NOS4A2

nos4a2_coverNOS4A2
By: Joe Hill

So, I am a pretty big fan of Joe Hill, son of Stephen King (yes, THAT Stephen King). I became acquainted with him through his comic series, Locke and Key. If you haven’t read these and like comics, check them out, they are very cool. Since getting into Locke and Key I have read a couple of Hill’s novels including Heart-Shaped Box and Horns, so I was pretty excited when I saw that he had another book coming out.

Synopsis: NOS4A2 is about Vic, a girl who can travel across a magical covered bridge to find things that have been lost. She learns about this special ability when she is a young girl and her parents are fighting over a bracelet her mother had lost. Vic takes off on her bike to get away from her parents and feels drawn to a covered bridge. When she crosses she is in the town where they had vacationed and goes into the restaurant they ate at, where the cook gives her the bracelet the mother had left behind.

Over time Vic realizes that she is not the only person with this special ability. She meets a girl who has magic scrabble tiles which tell her the future. She also learns about Charlie Manx, a man with a magic Rolls-Royce (with the license plate number NOS4A2) that takes him to an imaginary place called Christmasland. Unfortunately Mr. Manx doesn’t use his special ability for what most of us would consider good ends. He steals children and takes them to Christmasland.

Vic ends up on a  collision course with Manx when he steals her son to take him to Christmasland. Vic must outrun the law, who think she is the culprit in the disappearance of her son, to get to Manx and her son before it is too late.

My Opinion: I love that Hill is not afraid to tell really wild stories. Lots of more recent horror stuff feels the need to have some kind of gritty realism. Hill isn’t afraid to go deep into the fantastical places of his imagination, and I really like that. He builds whole worlds within single volumes and he does it well.

Also, Hill is younger and his writing style is younger and his characters tend to be younger (Don’t think teens, think mid-twenties and early thirties). I like this. His characters are flawed, but that isn’t anything new. But, they are flawed in a way that relates to a younger crowd. They have depression, and deal with anxiety and awkwardness around the opposite sex and fear of failure and all that stuff that I don’t know if other authors grab quite so well. Sometimes you feel like the writing is immature, but then you realize that it is actually the character that is immature, and that is pretty impressive. That all sounds kinda weird, but it’s almost as if you relate to the characters better because you don’t always get the way they act, because you don’t always get the way immature people act, so it feels real in that way.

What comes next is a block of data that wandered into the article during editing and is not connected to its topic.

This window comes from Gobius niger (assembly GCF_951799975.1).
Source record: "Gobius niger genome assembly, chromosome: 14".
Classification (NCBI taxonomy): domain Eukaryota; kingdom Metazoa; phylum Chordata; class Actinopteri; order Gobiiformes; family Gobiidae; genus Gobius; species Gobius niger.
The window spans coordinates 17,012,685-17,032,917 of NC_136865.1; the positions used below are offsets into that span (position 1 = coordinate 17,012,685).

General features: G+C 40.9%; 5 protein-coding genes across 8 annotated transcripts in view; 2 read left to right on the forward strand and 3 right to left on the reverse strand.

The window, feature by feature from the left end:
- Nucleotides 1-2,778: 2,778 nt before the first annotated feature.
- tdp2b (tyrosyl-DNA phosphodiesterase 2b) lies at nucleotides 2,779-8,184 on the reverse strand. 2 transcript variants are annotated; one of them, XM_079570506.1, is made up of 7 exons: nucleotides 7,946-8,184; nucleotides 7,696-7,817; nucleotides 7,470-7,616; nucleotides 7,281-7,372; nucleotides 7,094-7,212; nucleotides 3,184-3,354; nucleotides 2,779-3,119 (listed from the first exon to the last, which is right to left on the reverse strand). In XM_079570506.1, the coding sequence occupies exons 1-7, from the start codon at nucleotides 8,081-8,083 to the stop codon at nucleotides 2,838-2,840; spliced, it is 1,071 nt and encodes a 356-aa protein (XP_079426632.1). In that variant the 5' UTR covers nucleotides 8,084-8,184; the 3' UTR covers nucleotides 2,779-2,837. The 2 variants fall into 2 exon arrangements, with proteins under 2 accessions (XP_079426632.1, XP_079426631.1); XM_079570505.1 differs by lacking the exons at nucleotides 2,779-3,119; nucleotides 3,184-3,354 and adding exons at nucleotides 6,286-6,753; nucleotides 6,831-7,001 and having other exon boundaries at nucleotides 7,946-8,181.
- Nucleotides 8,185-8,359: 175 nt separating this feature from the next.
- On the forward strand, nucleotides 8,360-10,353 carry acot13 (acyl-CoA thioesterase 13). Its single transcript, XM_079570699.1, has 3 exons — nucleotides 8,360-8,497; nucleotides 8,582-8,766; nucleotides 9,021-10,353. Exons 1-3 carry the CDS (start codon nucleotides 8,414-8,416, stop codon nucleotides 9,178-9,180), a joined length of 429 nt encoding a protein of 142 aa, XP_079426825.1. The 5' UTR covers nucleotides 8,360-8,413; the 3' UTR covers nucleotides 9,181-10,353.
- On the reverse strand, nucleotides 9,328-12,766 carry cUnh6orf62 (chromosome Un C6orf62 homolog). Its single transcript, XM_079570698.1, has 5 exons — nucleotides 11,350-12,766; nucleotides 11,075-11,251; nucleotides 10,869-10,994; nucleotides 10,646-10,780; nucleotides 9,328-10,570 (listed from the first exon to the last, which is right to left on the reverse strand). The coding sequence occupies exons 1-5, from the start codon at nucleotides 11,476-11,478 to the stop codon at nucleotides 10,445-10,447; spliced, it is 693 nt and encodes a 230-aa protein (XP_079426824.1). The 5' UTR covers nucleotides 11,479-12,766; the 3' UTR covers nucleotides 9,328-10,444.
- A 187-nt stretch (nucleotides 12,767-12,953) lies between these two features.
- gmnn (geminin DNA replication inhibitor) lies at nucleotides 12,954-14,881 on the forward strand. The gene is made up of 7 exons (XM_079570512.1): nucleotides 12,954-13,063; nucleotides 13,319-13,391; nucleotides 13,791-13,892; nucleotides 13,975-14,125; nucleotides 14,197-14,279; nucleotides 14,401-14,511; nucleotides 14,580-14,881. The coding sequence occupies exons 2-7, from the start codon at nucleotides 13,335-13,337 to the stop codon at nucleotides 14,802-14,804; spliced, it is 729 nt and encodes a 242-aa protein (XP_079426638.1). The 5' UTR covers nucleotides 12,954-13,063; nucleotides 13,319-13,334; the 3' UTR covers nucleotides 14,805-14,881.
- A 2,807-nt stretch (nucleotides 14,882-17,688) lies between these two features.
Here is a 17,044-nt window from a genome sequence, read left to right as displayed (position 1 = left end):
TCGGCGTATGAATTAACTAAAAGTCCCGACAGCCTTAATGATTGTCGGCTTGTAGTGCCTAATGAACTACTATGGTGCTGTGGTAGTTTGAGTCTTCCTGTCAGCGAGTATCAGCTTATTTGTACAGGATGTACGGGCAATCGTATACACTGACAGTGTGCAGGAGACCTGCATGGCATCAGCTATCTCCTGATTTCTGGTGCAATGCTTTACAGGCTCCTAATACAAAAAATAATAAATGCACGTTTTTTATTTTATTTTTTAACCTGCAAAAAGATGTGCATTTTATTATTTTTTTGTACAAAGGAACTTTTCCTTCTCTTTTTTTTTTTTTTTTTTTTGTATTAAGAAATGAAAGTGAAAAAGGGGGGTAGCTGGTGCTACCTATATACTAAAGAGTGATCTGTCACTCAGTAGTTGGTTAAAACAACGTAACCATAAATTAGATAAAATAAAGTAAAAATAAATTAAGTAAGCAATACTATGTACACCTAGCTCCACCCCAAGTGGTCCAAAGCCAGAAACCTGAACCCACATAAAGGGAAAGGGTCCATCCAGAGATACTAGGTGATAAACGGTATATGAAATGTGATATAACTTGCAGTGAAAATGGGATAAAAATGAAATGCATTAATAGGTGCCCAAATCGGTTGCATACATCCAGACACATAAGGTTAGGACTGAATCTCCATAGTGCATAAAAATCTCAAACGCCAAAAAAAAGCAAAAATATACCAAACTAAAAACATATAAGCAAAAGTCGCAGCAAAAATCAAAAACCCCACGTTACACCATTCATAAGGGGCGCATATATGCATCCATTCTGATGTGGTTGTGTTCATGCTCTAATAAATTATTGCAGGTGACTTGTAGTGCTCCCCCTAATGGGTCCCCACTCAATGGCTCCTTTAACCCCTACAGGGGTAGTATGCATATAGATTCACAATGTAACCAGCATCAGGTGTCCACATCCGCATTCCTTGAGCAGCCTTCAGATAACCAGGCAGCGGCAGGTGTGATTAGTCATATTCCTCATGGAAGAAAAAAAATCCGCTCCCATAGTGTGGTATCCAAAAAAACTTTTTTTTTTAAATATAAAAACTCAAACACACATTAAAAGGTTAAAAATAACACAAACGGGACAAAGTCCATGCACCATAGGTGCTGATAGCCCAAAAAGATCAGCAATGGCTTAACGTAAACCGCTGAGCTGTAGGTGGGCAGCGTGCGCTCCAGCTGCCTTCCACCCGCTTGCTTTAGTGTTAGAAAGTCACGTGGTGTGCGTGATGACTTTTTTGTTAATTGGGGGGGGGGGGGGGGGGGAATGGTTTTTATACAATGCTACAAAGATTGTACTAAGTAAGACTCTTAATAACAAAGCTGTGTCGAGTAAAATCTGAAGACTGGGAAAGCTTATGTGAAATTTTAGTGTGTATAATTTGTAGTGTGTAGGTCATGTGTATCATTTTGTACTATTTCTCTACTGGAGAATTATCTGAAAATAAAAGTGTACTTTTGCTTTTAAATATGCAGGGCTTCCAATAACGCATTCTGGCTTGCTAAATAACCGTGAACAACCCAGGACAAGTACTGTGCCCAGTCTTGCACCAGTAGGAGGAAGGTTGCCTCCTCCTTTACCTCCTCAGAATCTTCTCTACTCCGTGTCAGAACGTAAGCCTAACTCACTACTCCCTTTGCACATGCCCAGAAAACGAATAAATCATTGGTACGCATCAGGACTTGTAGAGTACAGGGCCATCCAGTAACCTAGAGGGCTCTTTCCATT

That is all general praise for Hill, but NOS4A2 is his biggest book so far and I think improves on both of those fronts over his previous novels (although Locke and Key is mostly on par in these areas).

One of the coolest things about NOS4A2 is how it ties in lots of other books, both by Hill himself, and by his dad, Stephen King. Before even picking up the book, I thought the evil car idea sounded very familiar, but when you actually start reading it you come across explicit references. I came across the first of these tie-ins fairly early in the book and thought it was just sort of a nod at his dad and his fans, then it came up more and more and I realized Hill was actually filling out the world of NOS4A2 and all these other books, by explaining how this special ability is the reason that a bunch of mysterious things happen in places like Derry, mentioning Pennywise directly, and the doors to Mid-World of the Dark Tower series. He also ties to Locke and Key, Horns, and Heart-Shaped Box. I love all this! It seems from interviews that Hill was just trying to be funny, but you still gotta love it from a guy who didn’t even want people to know he was King’s son just a few years ago.

NOS4A2 is a really fun book to read. Not overly scary, but definitely has some intense page-turning sections. If I felt like there was any problem at all, it was the big confrontation at the end between Vic and Manx. It felt somewhat anticlimactic. You know how you hold your breath for that big moment when you can finally let it go? I didn’t feel that moment. It was kinda like my breath just slowly eased back out, but honestly the more I think about it, the more I realize that it was kinda unsettling. I never felt that moment when everything was ok again, and maybe that’s a good thing. This is a great book to read right now with Halloween coming up and Christmas in the not too distant future. It’ll make it hard for you to hear Christmas songs without looking over your shoulder!

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About Dan Allen

Just some guy trying to figure stuff out... View all posts by Dan Allen

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